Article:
Vision Linens offer expert advice on some of the housekeeping challenges during the Christmas and…
While some iconic hotels face permanent closure, entrepreneurs are ready to rebuild industry
In our last issue we celebrated the Hotel Housekeeping Honours, held at The Hilton Birmingham Metropole just before lockdown measures began to send our industry into a scenario few could envisage. Since then ‘Triple H’ might equally apply to the heartbreak, hope and hard work housekeepers have experienced across the UK.
Many hotels may never re-open, some are already gone with staff redundant. Housekeeping teams have been at the forefront of the challenge of welcoming guests back for at least some of the summer season from July, with plenty of ‘keep you awake at night’ dilemmas. Indeed, they include those who have become skeleton staff at some 10,000 shut premises, staying in what are usually guest rooms while overseeing necessary COVID-secure changes.
All this at a time when analysts at Lodging Econometrics reported that at the close of the first quarter of 2020, Europe’s hotel construction pipeline expanded to near-record highs with 1,840 projects and 294,047 rooms, with the UK leading the way with 342 projects and an all-time high of 52,231 rooms. This feature could never chronicle all the comings and goings as tentative re-openings begin, but in future issues we’ll continue to keep a close eye on the sector and always welcome your news and success stories. Where to begin? With good news, of course.
Robin Hutson, CEO of The Pig hotel group, says staff are ‘itching to re-open’, and were set to do that at six hotels from 4 July, with a free stay for some 190 NHS staff, before the general public could use rooms from 6 July. As the calendar turned he wrote to PM Boris Johnson seeking extended furlough payments, a lengthier business rates ‘holiday’ and other support, particularly for rural businesses. By mid-June Hutson was adding his voice to frustrations over the two metre social distancing and visitor quarantine rules, writing on Twitter: “We are responsible professionals who will instinctively do the right thing and keep everyone safe in whatever way we can. We don’t need a bunch of politicians to tell us how to behave, they should concentrate on keeping the streets safe.”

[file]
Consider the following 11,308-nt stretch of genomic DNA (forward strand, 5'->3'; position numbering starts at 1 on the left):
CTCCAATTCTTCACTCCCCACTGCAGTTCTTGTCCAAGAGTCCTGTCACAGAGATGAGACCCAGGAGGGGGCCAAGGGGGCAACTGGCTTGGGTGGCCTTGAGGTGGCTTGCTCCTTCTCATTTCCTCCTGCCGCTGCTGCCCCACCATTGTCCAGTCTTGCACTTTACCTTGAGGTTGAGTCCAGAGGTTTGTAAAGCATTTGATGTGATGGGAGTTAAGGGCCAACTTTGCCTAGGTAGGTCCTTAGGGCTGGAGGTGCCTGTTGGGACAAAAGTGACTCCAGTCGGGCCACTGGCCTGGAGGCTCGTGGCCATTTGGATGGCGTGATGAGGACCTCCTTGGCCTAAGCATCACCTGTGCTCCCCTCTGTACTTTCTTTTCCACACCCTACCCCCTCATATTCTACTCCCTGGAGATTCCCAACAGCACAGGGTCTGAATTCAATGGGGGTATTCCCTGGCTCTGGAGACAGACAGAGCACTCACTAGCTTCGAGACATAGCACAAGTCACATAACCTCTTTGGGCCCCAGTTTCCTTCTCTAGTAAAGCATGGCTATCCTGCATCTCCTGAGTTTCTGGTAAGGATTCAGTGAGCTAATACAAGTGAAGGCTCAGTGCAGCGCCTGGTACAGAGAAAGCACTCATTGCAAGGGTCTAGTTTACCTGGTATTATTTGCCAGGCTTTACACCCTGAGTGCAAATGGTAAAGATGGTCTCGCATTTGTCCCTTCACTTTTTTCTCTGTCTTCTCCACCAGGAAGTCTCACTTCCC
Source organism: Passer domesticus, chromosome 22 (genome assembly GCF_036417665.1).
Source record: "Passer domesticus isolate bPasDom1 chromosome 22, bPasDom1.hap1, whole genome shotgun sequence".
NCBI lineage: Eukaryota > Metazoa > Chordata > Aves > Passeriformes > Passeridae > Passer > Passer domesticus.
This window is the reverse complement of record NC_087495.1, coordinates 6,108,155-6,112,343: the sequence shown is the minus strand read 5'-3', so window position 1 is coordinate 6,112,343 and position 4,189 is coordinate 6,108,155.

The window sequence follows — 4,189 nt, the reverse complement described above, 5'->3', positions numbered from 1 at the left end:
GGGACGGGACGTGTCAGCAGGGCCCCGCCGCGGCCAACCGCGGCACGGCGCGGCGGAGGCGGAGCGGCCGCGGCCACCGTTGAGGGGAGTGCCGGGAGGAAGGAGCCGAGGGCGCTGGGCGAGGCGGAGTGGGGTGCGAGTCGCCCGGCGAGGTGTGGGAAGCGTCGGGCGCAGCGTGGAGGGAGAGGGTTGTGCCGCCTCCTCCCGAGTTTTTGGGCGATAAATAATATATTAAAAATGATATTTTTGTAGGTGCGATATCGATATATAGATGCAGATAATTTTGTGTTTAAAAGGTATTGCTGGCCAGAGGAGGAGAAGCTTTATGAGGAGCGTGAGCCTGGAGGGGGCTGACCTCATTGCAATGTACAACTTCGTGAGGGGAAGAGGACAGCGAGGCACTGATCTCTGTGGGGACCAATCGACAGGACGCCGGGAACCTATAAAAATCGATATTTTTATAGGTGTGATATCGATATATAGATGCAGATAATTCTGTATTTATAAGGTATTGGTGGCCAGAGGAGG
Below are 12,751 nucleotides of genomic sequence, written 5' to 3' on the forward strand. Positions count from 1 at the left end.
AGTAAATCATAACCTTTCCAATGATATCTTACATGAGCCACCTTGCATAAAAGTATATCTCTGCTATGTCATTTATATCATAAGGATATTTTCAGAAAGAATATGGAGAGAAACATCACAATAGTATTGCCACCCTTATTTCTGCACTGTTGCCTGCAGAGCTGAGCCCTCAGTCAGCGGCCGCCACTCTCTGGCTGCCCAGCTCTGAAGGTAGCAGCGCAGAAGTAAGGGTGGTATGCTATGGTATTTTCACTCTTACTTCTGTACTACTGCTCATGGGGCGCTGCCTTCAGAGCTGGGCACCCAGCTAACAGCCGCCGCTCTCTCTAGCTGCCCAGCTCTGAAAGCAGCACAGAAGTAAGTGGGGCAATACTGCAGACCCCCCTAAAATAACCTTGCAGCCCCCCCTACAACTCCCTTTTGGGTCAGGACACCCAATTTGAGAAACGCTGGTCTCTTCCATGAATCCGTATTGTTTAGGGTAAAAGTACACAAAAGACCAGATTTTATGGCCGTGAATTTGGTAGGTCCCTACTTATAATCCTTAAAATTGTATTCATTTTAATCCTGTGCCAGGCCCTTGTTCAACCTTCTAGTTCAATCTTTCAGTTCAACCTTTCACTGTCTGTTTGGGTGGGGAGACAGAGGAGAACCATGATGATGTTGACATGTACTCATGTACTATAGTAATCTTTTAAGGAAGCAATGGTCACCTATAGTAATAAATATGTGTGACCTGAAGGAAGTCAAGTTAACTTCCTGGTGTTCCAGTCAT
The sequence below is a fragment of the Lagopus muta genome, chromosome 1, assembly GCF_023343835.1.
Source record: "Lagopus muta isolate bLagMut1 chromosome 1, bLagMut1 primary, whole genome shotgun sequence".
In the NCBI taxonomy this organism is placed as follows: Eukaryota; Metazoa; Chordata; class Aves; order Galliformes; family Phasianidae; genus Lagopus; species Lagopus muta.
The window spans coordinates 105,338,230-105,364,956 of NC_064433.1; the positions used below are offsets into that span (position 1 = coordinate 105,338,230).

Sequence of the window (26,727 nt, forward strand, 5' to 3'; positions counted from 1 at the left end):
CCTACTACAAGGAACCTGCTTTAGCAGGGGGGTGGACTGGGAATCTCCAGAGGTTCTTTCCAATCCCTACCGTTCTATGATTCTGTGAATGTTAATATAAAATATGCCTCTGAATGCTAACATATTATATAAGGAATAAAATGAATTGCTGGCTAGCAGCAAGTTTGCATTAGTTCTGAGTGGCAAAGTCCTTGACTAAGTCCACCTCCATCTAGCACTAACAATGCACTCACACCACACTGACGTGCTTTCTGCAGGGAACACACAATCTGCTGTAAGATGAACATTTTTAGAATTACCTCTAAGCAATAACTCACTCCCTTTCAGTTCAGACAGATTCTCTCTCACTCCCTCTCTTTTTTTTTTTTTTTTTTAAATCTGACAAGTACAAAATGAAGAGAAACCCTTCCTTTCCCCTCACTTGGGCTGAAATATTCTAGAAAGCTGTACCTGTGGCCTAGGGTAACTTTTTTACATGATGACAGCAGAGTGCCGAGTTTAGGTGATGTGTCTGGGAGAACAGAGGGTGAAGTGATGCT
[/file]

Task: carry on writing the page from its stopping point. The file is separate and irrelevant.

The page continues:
But onwards and upwards, and as well as The Pig premises reopening, the new addition to the collection, The Pig at Harlyn Bay in Cornwall, launches on July 31 following a major renovation project. By summer 2021, another Pig venue in the South Downs is set to open.
Pig staff dealing directly with guests will be issued with PPE and housekeeping teams are to be health screened as they arrive for work, having been trained in new health and hygiene procedures. A later check-in time will allow for longer cleaning of bedrooms and public areas.
In Scarborough the trendsetting 65-bedroom Bike & Boot Hotel, a project of Simon Rhatigan and Simon Kershaw, will launch in July after a total transformation of the former Mount Hotel. When fully accessible to guests the hotel will include an in-house cinema and combined bar-café-restaurant. When Ribby Hall closed in March it was for the first time in 25 years. Now the aim is a phased reopening of Lancashire’s 5-star holiday village from July, although some on-site facilities will be unavailable and with lower occupancy levels and function restrictions chief executive Paul Harrison fears some redundancies will be inevitable. In nearby Blackpool a very different project continues to take shape. Work on the Talbot Gateway regeneration scheme has continued during lockdown and will take a couple of years to complete, but it includes a new Holiday inn and restaurant alongside retail, providing many new jobs. And in Leicester Bespoke Hotels aim to open the stylish design-led Hotel Brooklyn with 191-guest rooms in 2022.